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Geagea: Allies should make sacrifices to reach agreement

  • LF leader Samir Geagea speaks during a ceremony in Maarab, Friday, Feb. 22, 2013. (The Daily Star/Aldo Ayoub, HO)

BEIRUT: Lebanese Forces leader Samir Geagea called on his allies Friday to exert all efforts to reach consensus on a new electoral law.

He also affirmed his alliance with the March 14 coalition in the face of speculation that the lack of an agreement on a new law within the group could severe ties.

"I call on all parties and particularly the allies to make dear sacrifices in order to reach consensus on whatever can be agreed on and instead of cursing the Orthodox Gathering proposal, you could perhaps light a candle for the sake of a consensual one," Geagea said during a ceremony commemorating the start of registration for the LF.

He added that his party sought a new electoral law for the country “because there is a popular, overwhelming demand that is chronic and urgent.”

“We want a new electoral law because the country needs one, not because Christians want to take revenge for previous years ... or a law that brings back the ghosts of the past,” Geagea said.

Both the LF and the Kataeb, the main Christian parties in the opposition, have voiced their support for the Orthodox Gathering proposal, joining forces with the Free Patriotic Movement and Marada Movement in voting in its favor at the committee level.

Hezbollah and the Amal Movement have also favored the draft law.

The Future Movement along with President Michel Sleiman and MP Walid Jumblatt have argued that such a law would only deepen sectarian divides in the country, given that it mandates that every sect to elect its own MPs.

The draft law, based on proportional representation with Lebanon as a single district, has also been rejected by some independent Christian figures.

Earlier this week, the Parliamentary joint committees, tasked with studying a new electoral law for this year’s polls, approved the proposal after Future lawmakers and those affiliated with Jumblatt’s bloc withdrew from the session in protest.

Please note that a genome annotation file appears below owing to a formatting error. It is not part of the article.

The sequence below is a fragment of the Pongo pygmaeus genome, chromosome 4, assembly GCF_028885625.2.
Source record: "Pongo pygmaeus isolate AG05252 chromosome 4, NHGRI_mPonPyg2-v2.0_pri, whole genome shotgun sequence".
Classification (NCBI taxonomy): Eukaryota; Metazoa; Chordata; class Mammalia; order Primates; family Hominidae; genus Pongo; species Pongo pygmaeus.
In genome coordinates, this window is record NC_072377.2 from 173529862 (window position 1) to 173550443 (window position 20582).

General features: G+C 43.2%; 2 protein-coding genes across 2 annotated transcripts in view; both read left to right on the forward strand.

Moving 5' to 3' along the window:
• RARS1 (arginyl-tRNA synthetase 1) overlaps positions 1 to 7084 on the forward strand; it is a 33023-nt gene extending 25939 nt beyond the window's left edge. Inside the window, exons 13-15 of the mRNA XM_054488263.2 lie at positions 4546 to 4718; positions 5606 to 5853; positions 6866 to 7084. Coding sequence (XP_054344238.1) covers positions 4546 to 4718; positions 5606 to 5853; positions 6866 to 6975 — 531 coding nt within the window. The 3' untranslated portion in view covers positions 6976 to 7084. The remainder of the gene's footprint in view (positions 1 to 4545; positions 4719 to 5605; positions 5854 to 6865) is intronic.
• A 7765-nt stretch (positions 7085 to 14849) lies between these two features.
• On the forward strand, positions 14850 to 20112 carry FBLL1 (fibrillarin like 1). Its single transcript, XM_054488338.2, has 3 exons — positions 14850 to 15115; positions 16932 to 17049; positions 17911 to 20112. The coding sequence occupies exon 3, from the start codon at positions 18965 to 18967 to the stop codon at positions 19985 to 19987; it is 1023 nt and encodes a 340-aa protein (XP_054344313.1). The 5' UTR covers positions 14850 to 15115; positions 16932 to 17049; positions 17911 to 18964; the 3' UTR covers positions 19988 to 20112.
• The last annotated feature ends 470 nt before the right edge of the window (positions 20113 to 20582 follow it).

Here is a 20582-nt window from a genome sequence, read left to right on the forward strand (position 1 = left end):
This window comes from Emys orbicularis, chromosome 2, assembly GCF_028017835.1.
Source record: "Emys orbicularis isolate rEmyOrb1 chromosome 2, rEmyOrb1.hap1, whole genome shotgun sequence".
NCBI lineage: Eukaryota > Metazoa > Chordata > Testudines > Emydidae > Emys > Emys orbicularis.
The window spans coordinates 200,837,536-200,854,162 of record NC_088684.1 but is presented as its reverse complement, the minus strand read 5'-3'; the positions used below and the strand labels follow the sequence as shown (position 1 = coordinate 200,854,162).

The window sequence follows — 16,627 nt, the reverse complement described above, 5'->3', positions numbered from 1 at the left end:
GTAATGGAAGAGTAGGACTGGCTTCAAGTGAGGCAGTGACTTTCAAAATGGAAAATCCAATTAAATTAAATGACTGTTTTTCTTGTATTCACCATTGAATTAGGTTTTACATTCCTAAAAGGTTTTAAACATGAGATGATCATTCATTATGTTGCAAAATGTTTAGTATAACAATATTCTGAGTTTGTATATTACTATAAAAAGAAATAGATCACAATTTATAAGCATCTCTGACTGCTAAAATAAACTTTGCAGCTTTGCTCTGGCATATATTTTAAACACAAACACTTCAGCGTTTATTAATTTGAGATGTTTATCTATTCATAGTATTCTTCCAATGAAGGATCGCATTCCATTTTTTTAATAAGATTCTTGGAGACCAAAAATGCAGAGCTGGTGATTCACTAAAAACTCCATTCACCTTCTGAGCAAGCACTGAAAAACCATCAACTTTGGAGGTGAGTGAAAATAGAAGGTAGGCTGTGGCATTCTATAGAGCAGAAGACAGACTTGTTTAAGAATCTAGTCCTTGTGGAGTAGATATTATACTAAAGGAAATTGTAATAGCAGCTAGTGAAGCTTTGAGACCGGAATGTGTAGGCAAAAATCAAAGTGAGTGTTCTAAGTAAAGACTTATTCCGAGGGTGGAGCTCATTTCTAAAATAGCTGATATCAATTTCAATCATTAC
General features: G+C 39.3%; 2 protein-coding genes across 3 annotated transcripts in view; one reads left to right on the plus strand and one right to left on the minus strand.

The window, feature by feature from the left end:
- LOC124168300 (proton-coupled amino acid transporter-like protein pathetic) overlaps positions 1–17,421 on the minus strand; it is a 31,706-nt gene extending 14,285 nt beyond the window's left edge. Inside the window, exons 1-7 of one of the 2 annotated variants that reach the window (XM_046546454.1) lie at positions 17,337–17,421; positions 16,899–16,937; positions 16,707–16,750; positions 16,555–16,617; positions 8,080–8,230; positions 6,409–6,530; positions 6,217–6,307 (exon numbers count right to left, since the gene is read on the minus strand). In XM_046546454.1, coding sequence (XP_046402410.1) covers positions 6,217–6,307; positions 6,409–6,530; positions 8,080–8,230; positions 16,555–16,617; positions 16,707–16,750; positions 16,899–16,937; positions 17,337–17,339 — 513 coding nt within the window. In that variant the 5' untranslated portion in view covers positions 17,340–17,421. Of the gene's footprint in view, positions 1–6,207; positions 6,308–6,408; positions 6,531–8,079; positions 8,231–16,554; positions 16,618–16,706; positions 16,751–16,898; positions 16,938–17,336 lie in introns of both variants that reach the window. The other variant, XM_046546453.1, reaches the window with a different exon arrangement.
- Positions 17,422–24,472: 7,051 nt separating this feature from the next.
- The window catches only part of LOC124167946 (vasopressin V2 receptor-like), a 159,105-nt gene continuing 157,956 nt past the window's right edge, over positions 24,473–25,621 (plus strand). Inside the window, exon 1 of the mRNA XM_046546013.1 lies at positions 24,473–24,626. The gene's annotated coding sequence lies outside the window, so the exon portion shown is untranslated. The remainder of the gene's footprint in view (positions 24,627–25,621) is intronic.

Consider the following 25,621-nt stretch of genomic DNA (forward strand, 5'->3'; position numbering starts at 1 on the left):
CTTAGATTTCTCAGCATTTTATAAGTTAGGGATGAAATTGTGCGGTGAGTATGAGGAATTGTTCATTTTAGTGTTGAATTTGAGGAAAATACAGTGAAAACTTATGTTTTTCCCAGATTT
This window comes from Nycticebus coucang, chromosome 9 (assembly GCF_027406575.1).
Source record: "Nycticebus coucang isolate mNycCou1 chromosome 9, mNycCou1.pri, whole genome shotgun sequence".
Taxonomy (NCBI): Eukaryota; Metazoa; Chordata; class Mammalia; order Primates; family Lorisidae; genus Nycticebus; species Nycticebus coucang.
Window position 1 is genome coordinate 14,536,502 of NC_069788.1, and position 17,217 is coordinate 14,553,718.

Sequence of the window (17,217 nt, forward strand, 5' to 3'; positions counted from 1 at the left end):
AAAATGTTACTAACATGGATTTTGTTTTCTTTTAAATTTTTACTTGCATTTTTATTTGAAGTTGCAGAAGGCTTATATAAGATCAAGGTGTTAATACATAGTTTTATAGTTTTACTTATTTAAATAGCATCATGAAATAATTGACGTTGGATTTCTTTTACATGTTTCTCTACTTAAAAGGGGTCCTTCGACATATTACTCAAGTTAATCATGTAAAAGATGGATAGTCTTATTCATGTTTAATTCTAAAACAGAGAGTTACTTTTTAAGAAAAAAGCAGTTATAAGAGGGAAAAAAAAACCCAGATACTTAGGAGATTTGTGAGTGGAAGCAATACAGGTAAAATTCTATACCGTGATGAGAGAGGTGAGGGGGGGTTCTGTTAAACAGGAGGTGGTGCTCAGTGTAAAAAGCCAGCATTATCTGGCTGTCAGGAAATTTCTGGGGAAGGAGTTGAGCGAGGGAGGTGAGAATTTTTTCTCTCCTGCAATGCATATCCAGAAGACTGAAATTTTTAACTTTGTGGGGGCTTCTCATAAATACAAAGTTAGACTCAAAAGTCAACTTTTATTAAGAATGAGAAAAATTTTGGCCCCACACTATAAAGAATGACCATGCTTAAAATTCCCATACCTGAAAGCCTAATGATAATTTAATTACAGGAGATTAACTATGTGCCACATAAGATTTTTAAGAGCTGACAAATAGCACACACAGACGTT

Former Prime Minister Saad Hariri, the head of the Future Movement, described Tuesday the approval of the law at the committee level as a black day in Lebanon’s legislation history.

His remarks prompted the head of the FPM MP Michel Aoun to say that “in fact, it was a very bright day.”

The lack of agreement has raised doubts over the possibility of holding the parliamentary elections on their current scheduled date in June while Western and U.N. officials have emphasized the importance of Lebanon respecting constitutional frameworks.

In his speech Friday, Geagea also criticized what he described as “the placebo victory we have seen in recent days,” in an indirect response to Aoun, who said he considered the joint committee’s approval of the law as an achievement.

"Any victory over the other with regards to domestic issues is short-term and a refraction in the long run,” Geagea said.

“We want a new electoral law but with the approval of everyone and not by placing parties against each other,” he added.

Geagea also criticized allegations that his party was sectarian only because it supported the controversial electoral proposal and noted that the LF has long fought for national principles.

“The Lebanese Forces, its figures and me personally have been targets of harsh and unjust campaigns that doubted us and they were not justified," he said.

“The party has never allowed an occasion of sectarian incitements to pass without confronting it in a clear and direct manner,” the LF head noted. “The party whose leader was a target of assassination and whose MPs are under surveillance are as such not because they're sectarian ... but because they are independent, sovereign and struggle for the Lebanese people and their freedom."

Reiterating his firm alliance with the March 14 group, Geagea said: "Our party fought for Lebanon's case that the March 14 embodies and we are the March 14 and the Cedar Revolution."

Geagea, a staunch critic of the President Bashar Assad and his embattled government, also took a jab at the Syrian regime, noting the recent decision by the Lebanese judiciary to recommend the death penalty for two Syrian security officials on terror charges.

“It is not a coincidence that on the day we are announcing the opening of the registration for the Lebanese Forces, the Lebanese judiciary issues an indictment against the person who himself disbanded the party,” Geagea said.

Military Investigative Judge Riyad Abu Ghayda recommended Wednesday the death penalty for former Information Minister Michel Samaha, Maj. Gen. Ali Mamlouk, the head of the Syrian National Security Bureau, and his aide, Col. Adnan, whose family name remains unknown.

According to the indictment, the Syrian officers handed Samaha explosives. It also charged Samaha with transporting the bombs in his car from Syria to Lebanon.

“The occupation and its tools accused the party of false things to strip it of its legitimate rights and today particularly in recent days, local and international judiciary accuse them of terrorist issues from the Samaha-Assad case, the attempted assassination of MP Butros Harb, the Bulgarian bombing, to the assassination of former Prime Minister Rafik Hariri,” Geagea said, referring to Hezbollah.

Bulgaria has accused the Lebanese resistance group of involvement in last year’s bombing in Burgas that targeted a bus and killed five Israeli tourists along with their Bulgarian driver.

Hezbollah has dismissed the allegations and has denied involvement in the attempted killing of Harb and the 2005 assassination of Hariri.

 
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